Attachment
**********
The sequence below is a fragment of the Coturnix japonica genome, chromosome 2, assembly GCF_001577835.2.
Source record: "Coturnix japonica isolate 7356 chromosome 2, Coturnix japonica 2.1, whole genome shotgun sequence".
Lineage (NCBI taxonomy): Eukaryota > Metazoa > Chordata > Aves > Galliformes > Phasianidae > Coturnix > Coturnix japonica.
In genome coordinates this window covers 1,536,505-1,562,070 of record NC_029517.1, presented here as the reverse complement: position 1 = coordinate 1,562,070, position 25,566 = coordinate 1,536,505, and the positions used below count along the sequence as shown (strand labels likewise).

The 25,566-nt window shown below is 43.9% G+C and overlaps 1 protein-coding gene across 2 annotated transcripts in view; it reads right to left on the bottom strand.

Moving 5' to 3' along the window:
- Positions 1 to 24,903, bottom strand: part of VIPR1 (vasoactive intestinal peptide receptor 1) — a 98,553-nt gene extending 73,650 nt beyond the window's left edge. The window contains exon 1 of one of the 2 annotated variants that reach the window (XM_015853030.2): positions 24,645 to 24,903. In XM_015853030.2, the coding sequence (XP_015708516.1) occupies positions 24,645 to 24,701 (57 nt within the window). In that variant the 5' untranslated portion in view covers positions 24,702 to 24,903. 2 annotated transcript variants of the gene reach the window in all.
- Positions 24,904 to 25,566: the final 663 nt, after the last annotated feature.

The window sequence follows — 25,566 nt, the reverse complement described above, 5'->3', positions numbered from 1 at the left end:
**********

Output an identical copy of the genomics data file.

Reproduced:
The sequence below is a fragment of the Coturnix japonica genome, chromosome 2, assembly GCF_001577835.2.
Source record: "Coturnix japonica isolate 7356 chromosome 2, Coturnix japonica 2.1, whole genome shotgun sequence".
Lineage (NCBI taxonomy): Eukaryota > Metazoa > Chordata > Aves > Galliformes > Phasianidae > Coturnix > Coturnix japonica.
In genome coordinates this window covers 1,536,505-1,562,070 of record NC_029517.1, presented here as the reverse complement: position 1 = coordinate 1,562,070, position 25,566 = coordinate 1,536,505, and the positions used below count along the sequence as shown (strand labels likewise).

The 25,566-nt window shown below is 43.9% G+C and overlaps 1 protein-coding gene across 2 annotated transcripts in view; it reads right to left on the bottom strand.

Moving 5' to 3' along the window:
- Positions 1 to 24,903, bottom strand: part of VIPR1 (vasoactive intestinal peptide receptor 1) — a 98,553-nt gene extending 73,650 nt beyond the window's left edge. The window contains exon 1 of one of the 2 annotated variants that reach the window (XM_015853030.2): positions 24,645 to 24,903. In XM_015853030.2, the coding sequence (XP_015708516.1) occupies positions 24,645 to 24,701 (57 nt within the window). In that variant the 5' untranslated portion in view covers positions 24,702 to 24,903. 2 annotated transcript variants of the gene reach the window in all.
- Positions 24,904 to 25,566: the final 663 nt, after the last annotated feature.

The window sequence follows — 25,566 nt, the reverse complement described above, 5'->3', positions numbered from 1 at the left end: